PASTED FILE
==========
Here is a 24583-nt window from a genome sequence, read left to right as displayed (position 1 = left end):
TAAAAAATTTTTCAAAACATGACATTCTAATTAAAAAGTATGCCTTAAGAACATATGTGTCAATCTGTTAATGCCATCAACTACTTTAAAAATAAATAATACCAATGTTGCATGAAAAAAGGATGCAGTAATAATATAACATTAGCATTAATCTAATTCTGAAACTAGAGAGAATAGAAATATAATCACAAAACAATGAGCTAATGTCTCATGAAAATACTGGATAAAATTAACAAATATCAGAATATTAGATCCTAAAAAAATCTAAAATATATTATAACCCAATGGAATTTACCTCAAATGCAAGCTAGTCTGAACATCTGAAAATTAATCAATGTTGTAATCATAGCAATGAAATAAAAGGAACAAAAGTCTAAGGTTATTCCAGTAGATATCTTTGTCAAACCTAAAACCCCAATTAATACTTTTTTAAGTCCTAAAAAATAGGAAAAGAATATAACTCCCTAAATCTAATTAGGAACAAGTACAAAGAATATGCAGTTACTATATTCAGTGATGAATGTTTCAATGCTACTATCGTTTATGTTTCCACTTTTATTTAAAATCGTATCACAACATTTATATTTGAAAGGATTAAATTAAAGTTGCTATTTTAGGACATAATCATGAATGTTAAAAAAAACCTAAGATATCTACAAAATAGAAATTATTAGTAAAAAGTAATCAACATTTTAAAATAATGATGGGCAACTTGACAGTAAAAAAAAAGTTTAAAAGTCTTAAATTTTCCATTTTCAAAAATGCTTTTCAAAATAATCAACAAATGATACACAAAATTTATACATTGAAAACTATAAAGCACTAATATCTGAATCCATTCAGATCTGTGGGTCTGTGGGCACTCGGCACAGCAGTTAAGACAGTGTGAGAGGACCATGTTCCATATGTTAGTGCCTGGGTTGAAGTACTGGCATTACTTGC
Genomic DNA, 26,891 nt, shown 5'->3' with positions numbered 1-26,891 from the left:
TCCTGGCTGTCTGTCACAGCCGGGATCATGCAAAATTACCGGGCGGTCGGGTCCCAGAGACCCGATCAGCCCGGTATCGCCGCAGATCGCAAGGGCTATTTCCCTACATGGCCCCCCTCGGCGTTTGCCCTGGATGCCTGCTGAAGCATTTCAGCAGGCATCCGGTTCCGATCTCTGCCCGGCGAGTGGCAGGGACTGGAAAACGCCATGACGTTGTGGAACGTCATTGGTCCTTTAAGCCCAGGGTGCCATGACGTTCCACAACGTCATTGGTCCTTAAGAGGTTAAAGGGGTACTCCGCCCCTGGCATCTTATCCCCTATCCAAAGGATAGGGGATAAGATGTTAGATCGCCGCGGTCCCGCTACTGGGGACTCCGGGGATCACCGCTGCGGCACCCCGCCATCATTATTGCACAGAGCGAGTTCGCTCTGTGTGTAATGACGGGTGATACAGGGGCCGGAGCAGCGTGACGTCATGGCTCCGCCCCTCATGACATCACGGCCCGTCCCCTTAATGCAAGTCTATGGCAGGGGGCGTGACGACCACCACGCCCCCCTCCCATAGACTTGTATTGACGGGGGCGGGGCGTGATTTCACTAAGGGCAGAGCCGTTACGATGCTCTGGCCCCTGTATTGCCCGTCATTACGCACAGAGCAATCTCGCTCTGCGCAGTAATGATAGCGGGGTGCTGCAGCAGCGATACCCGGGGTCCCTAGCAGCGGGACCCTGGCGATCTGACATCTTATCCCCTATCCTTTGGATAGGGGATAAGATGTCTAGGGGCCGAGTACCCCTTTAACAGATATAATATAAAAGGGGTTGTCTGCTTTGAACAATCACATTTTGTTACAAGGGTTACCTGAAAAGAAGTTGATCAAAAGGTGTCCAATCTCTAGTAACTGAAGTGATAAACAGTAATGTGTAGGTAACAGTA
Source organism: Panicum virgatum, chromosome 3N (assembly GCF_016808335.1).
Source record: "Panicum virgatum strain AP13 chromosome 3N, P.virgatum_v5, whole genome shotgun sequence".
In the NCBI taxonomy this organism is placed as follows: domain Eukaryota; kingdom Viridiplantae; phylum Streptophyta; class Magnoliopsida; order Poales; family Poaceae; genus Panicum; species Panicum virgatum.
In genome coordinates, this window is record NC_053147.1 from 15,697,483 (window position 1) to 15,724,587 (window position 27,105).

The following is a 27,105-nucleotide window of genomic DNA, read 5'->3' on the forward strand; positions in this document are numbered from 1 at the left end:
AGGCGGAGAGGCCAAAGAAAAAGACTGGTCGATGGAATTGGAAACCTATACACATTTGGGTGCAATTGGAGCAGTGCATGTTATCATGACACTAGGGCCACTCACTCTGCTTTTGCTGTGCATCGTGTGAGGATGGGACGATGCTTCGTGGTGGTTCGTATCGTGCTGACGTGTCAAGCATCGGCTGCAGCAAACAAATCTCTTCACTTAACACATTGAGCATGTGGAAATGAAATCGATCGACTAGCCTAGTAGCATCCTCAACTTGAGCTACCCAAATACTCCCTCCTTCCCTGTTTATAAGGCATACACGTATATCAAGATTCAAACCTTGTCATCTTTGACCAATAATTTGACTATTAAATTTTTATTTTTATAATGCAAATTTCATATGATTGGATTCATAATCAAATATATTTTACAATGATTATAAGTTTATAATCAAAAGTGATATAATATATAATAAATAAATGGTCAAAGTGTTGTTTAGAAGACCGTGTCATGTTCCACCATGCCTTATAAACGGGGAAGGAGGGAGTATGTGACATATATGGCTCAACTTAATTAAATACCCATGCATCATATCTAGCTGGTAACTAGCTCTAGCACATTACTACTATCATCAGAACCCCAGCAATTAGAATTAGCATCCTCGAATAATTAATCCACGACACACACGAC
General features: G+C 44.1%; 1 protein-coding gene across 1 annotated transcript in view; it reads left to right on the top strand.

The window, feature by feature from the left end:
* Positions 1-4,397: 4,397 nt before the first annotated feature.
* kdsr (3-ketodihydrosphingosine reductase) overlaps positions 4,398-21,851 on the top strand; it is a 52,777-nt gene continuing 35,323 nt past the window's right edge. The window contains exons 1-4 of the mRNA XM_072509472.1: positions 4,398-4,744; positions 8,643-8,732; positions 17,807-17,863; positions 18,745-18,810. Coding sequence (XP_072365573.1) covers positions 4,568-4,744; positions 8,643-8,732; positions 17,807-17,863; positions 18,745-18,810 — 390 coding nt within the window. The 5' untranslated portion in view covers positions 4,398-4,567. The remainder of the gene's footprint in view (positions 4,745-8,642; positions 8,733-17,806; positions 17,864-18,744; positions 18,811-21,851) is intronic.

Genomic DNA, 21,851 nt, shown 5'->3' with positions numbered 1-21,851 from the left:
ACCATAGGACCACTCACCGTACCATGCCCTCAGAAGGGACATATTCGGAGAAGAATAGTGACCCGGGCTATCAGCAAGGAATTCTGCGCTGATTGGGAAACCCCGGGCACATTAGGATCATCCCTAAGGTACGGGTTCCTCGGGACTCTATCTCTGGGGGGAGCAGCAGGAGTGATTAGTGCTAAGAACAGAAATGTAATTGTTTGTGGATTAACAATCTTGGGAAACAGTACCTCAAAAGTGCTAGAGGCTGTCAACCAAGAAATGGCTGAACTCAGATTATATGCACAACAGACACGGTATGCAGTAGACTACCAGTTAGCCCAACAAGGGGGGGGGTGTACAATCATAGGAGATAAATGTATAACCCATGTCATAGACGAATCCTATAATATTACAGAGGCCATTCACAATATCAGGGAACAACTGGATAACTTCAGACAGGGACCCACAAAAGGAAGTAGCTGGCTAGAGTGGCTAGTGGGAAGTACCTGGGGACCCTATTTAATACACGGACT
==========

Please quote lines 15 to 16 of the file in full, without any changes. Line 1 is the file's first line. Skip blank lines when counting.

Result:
Genomic DNA, 21,851 nt, shown 5'->3' with positions numbered 1-21,851 from the left:
ACCATAGGACCACTCACCGTACCATGCCCTCAGAAGGGACATATTCGGAGAAGAATAGTGACCCGGGCTATCAGCAAGGAATTCTGCGCTGATTGGGAAACCCCGGGCACATTAGGATCATCCCTAAGGTACGGGTTCCTCGGGACTCTATCTCTGGGGGGAGCAGCAGGAGTGATTAGTGCTAAGAACAGAAATGTAATTGTTTGTGGATTAACAATCTTGGGAAACAGTACCTCAAAAGTGCTAGAGGCTGTCAACCAAGAAATGGCTGAACTCAGATTATATGCACAACAGACACGGTATGCAGTAGACTACCAGTTAGCCCAACAAGGGGGGGGGTGTACAATCATAGGAGATAAATGTATAACCCATGTCATAGACGAATCCTATAATATTACAGAGGCCATTCACAATATCAGGGAACAACTGGATAACTTCAGACAGGGACCCACAAAAGGAAGTAGCTGGCTAGAGTGGCTAGTGGGAAGTACCTGGGGACCCTATTTAATACACGGACT